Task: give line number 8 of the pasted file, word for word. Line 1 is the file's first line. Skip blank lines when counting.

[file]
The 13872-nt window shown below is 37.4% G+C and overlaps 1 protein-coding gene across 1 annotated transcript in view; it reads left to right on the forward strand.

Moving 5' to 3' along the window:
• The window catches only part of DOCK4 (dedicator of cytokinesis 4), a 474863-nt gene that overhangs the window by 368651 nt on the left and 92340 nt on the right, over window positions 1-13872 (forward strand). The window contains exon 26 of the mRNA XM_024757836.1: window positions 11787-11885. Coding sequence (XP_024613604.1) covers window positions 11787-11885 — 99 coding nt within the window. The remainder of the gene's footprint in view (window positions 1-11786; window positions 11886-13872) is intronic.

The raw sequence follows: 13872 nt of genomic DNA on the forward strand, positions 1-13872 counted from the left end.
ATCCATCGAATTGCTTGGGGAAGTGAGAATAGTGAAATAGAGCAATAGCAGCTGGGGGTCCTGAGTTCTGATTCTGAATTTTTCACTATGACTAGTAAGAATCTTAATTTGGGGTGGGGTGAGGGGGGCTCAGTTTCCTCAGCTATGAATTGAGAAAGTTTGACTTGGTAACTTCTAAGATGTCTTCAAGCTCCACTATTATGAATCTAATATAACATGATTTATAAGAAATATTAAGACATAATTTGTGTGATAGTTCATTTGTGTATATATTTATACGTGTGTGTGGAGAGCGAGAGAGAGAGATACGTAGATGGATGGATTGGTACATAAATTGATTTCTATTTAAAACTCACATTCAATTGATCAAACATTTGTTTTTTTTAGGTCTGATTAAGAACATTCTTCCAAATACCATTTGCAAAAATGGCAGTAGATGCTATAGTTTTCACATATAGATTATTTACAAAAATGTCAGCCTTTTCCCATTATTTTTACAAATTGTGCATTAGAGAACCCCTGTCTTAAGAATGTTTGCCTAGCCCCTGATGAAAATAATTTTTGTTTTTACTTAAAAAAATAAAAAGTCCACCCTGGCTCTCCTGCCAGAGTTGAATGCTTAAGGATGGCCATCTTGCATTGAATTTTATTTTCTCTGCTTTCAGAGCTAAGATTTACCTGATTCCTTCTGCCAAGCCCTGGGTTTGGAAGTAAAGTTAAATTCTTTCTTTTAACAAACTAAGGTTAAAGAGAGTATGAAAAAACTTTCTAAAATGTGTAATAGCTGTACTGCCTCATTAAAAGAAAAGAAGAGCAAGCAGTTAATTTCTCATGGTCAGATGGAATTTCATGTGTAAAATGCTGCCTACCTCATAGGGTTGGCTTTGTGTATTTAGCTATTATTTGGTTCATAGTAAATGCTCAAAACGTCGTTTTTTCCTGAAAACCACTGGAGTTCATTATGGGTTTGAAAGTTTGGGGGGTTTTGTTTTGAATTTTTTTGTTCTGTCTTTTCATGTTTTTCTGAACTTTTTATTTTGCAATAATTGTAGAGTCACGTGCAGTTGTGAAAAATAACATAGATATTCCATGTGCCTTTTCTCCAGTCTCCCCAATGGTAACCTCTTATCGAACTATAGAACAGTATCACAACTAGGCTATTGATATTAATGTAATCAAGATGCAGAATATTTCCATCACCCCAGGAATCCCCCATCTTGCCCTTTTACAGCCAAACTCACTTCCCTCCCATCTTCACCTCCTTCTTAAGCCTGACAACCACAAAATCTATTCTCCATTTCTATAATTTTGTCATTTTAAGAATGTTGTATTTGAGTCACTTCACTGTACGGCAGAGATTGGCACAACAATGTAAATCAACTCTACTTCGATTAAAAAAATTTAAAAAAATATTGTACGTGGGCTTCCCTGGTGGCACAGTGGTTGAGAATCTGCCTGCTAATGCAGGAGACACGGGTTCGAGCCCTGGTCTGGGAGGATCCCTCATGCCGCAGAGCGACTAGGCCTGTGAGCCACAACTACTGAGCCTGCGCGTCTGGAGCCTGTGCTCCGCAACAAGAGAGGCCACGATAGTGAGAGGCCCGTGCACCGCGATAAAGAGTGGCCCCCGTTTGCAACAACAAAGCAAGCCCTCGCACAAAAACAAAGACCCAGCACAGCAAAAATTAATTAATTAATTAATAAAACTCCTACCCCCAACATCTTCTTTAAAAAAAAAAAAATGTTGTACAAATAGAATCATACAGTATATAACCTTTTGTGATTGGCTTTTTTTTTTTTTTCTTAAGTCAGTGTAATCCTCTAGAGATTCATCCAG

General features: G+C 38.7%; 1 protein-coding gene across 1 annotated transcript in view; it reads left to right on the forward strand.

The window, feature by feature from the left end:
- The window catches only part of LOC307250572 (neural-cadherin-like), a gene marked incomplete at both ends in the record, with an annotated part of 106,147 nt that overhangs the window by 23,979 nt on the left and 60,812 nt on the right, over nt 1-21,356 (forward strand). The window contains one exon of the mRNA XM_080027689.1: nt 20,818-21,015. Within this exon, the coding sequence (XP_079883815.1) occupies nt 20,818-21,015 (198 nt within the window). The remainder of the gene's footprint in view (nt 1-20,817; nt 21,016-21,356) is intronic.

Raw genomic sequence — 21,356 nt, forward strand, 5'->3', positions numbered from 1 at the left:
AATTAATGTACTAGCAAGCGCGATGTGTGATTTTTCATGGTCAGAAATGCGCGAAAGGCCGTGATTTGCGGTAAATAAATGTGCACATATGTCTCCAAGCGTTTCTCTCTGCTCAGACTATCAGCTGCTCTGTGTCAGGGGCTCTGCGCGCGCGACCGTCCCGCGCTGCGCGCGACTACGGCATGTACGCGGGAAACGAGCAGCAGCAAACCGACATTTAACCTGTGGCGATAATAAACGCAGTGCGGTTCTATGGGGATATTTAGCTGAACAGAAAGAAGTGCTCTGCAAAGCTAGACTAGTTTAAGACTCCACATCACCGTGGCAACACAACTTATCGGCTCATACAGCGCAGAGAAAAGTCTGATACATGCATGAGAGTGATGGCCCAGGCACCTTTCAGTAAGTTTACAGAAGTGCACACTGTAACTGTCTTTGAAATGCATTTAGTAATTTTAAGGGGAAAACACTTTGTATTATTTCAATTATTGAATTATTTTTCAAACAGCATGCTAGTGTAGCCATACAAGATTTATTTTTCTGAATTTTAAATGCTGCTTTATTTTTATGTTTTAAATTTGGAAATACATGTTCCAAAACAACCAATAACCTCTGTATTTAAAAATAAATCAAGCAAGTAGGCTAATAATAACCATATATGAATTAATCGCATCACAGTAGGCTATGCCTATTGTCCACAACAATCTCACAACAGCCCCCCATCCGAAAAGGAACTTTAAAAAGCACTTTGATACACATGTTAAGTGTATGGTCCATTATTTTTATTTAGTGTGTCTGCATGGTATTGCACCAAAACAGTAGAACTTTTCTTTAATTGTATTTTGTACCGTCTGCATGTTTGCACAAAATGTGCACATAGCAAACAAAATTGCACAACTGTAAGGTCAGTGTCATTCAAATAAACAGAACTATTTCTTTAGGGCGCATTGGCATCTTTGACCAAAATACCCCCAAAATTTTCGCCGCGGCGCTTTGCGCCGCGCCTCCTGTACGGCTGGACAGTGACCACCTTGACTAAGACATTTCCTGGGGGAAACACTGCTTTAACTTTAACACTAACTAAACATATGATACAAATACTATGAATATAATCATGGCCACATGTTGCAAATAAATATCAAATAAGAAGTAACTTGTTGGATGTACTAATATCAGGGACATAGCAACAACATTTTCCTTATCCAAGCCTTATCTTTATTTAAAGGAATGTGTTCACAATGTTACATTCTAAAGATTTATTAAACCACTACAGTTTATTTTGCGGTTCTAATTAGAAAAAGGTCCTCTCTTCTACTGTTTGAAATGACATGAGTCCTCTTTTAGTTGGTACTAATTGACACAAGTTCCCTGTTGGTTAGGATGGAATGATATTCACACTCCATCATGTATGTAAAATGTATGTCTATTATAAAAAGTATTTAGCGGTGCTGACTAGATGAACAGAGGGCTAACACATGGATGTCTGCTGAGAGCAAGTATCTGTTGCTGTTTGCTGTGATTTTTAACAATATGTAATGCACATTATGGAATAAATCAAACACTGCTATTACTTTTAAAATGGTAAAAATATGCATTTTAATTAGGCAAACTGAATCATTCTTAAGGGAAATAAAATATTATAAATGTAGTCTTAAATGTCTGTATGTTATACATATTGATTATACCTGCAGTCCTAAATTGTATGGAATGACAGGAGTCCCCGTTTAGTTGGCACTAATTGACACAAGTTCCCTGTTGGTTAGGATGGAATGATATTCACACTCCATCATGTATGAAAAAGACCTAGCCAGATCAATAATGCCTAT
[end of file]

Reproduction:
- The window catches only part of LOC307250572 (neural-cadherin-like), a gene marked incomplete at both ends in the record, with an annotated part of 106,147 nt that overhangs the window by 23,979 nt on the left and 60,812 nt on the right, over nt 1-21,356 (forward strand). The window contains one exon of the mRNA XM_080027689.1: nt 20,818-21,015. Within this exon, the coding sequence (XP_079883815.1) occupies nt 20,818-21,015 (198 nt within the window). The remainder of the gene's footprint in view (nt 1-20,817; nt 21,016-21,356) is intronic.